Removing Plastics from L.Victoria

About this campaign

Lake Victoria is one of the African Great Lakes. The lake was named after Queen Victoria by the explorer John Hannington Speke, the first Briton to document it. Speke accomplished this in 1858, while on an expedition with Richard Francis Burton to locate the source of the Nile River; its area is 68,800 Location-African Great Lakes. Max depth: 81m (266ft).


One of the main challenges is a lack of knowledge about the amount of plastic contamination and where it comes from. Plastic debris found in the bodies of water have been categorized into microplastics for research purposes. Microplastics are classified as plastics that are smaller than 5mm wide and any plastic debris found over 5mm wide are classified as macroplastics to help classify samples in studies (Baldwin et al, 2016).

The majority of plastic debris found in Lake Victoria are microplastics, including the well known microbeads. Tiny plastic microbeads, which are found in products such as toothpastes, facial scrubs, and soaps, are being found polluting Lake Victoria.  The microbeads are entering the lakes through sewage overflows and are so small that they can pass through sewage treatment. Once in the water, microbeads, like other plastics, can attract and absorb toxic chemicals. Scientific studies have shown that fish and wildlife of all sizes consume plastic and that the chemicals can be passed up the food chain to larger fish, wildlife, and ultimately humans.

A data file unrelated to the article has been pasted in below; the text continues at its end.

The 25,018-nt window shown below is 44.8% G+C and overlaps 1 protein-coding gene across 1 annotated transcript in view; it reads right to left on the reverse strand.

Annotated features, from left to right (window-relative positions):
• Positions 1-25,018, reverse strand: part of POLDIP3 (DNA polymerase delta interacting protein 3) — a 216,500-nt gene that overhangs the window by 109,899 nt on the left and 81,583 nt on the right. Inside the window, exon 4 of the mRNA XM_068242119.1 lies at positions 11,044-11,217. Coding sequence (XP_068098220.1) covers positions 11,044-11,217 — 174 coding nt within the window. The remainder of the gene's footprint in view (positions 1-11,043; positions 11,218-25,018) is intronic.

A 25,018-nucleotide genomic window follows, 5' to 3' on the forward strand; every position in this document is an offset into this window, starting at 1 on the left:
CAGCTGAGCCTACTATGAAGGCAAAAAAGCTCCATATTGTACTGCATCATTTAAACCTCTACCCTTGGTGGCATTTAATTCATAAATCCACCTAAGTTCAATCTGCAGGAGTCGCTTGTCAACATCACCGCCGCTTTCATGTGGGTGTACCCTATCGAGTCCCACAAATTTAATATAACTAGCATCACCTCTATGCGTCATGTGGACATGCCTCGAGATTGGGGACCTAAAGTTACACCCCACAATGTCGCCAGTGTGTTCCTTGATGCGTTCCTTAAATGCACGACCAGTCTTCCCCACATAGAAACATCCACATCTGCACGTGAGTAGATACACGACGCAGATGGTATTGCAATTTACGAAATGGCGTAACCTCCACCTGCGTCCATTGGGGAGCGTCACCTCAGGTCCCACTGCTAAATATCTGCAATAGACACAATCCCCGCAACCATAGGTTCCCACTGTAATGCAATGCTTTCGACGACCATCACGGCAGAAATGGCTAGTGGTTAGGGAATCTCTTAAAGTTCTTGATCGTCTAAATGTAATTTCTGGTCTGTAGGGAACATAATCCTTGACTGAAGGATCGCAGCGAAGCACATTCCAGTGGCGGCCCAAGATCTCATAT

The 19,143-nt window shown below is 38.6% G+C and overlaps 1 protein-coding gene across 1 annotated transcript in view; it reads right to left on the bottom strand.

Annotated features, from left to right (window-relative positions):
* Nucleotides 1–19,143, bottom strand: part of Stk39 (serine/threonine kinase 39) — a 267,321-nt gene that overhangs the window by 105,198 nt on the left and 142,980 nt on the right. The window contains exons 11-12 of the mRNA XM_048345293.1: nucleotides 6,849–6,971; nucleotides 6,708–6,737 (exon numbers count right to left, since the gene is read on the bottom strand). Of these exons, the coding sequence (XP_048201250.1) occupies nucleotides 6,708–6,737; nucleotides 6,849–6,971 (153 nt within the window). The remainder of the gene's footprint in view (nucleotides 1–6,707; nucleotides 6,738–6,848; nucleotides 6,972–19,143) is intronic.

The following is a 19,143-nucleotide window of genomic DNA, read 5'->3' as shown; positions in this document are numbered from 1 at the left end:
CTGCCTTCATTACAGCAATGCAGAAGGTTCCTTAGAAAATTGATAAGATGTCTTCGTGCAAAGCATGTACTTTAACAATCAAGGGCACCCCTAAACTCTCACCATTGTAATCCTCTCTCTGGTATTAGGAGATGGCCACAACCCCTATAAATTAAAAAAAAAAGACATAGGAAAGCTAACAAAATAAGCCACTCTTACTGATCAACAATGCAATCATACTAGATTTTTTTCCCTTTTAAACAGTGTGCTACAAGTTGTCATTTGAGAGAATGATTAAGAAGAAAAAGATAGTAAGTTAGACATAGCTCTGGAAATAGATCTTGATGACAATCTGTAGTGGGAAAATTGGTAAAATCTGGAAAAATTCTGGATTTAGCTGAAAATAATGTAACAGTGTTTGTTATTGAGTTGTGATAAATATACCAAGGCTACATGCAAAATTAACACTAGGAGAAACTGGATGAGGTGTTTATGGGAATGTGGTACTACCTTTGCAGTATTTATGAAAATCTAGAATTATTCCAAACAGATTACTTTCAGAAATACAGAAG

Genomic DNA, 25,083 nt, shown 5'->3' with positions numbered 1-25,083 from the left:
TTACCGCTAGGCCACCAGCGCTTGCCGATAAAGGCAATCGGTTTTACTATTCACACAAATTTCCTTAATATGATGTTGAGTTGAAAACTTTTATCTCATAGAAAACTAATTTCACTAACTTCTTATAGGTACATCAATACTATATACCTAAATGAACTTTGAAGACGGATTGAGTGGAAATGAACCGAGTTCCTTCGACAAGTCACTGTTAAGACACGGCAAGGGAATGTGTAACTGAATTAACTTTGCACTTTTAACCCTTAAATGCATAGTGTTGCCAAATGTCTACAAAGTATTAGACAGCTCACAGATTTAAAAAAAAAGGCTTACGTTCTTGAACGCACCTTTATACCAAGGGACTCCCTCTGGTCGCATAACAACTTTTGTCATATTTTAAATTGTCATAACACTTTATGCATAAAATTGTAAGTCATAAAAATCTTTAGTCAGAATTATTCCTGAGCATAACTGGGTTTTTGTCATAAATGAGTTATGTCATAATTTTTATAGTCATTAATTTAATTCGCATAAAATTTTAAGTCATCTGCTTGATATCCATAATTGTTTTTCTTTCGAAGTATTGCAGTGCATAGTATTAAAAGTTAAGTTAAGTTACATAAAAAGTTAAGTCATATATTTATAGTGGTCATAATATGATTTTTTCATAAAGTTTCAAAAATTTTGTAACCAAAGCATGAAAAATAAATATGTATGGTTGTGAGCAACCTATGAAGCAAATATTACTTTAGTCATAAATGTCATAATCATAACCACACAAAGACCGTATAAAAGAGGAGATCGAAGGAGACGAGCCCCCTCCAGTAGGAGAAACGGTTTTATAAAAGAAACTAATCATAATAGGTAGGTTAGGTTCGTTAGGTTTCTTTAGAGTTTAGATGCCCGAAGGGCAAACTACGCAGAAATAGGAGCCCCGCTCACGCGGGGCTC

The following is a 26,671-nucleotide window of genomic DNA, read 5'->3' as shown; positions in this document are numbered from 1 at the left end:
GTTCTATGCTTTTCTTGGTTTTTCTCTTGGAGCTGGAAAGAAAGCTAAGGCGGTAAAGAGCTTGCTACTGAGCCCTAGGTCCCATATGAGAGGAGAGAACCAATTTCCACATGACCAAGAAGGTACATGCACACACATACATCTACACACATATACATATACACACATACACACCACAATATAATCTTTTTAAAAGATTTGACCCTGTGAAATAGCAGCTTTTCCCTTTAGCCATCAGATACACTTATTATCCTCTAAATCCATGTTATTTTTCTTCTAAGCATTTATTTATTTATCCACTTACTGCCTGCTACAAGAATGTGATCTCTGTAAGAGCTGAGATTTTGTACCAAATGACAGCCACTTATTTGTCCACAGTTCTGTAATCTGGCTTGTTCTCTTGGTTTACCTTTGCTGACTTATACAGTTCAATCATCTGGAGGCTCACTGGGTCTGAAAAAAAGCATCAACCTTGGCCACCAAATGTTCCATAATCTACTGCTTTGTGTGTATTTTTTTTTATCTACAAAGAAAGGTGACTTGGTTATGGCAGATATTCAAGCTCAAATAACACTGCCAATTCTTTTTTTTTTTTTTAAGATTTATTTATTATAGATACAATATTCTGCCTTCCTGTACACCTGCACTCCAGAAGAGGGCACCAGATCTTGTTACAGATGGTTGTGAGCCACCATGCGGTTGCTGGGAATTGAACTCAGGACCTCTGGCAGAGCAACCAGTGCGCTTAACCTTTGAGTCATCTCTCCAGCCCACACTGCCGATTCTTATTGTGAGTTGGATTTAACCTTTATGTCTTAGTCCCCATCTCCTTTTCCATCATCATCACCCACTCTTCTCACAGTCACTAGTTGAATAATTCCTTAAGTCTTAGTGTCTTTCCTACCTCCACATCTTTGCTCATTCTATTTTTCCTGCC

In conclusion, combating plastic pollution in Lake Victoria is an important issue that needs to be addressed. Plastic pollution in this great lake will greatly affect Humans in the near future as it is an essential source of life. Raising awareness from new studies conducted in the Lake is the first step. Policies must be put in place on proper waste management especially on plastic disposal.

As Creative Youth Agency, we have considered the harmful effects of plastic debris in Lake Victoria and continue research in these areas. Degradation of plastic will take many years and it will be too late to see how detrimental the chemicals leaching out from these plastics will impact on the ecosystem. It is important to address this issue before any more damage is done instead of rushing to aid a problem that is too late to fix down the road. What shall we tell the next generations yet to come?